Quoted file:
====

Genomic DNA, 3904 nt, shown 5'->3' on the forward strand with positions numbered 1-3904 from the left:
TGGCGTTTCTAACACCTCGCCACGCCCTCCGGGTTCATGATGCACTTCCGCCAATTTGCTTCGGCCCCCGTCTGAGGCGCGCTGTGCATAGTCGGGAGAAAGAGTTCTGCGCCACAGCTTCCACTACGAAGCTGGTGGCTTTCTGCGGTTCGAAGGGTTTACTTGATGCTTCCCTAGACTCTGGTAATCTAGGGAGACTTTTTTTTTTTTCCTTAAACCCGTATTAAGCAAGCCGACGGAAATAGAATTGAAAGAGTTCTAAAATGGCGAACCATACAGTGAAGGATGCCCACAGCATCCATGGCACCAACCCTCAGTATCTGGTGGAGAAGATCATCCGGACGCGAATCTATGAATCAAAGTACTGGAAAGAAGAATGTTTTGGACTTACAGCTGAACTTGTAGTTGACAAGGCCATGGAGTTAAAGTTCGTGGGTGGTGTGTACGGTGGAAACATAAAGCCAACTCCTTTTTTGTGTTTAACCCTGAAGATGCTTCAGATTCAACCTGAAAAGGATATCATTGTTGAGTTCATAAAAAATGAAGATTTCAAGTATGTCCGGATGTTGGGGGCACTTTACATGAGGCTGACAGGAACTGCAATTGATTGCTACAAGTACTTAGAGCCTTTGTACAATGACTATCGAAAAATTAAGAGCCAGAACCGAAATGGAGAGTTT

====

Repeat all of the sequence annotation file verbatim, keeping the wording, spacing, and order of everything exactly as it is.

Genomic DNA, 3904 nt, shown 5'->3' on the forward strand with positions numbered 1-3904 from the left:
TGGCGTTTCTAACACCTCGCCACGCCCTCCGGGTTCATGATGCACTTCCGCCAATTTGCTTCGGCCCCCGTCTGAGGCGCGCTGTGCATAGTCGGGAGAAAGAGTTCTGCGCCACAGCTTCCACTACGAAGCTGGTGGCTTTCTGCGGTTCGAAGGGTTTACTTGATGCTTCCCTAGACTCTGGTAATCTAGGGAGACTTTTTTTTTTTTCCTTAAACCCGTATTAAGCAAGCCGACGGAAATAGAATTGAAAGAGTTCTAAAATGGCGAACCATACAGTGAAGGATGCCCACAGCATCCATGGCACCAACCCTCAGTATCTGGTGGAGAAGATCATCCGGACGCGAATCTATGAATCAAAGTACTGGAAAGAAGAATGTTTTGGACTTACAGCTGAACTTGTAGTTGACAAGGCCATGGAGTTAAAGTTCGTGGGTGGTGTGTACGGTGGAAACATAAAGCCAACTCCTTTTTTGTGTTTAACCCTGAAGATGCTTCAGATTCAACCTGAAAAGGATATCATTGTTGAGTTCATAAAAAATGAAGATTTCAAGTATGTCCGGATGTTGGGGGCACTTTACATGAGGCTGACAGGAACTGCAATTGATTGCTACAAGTACTTAGAGCCTTTGTACAATGACTATCGAAAAATTAAGAGCCAGAACCGAAATGGAGAGTTT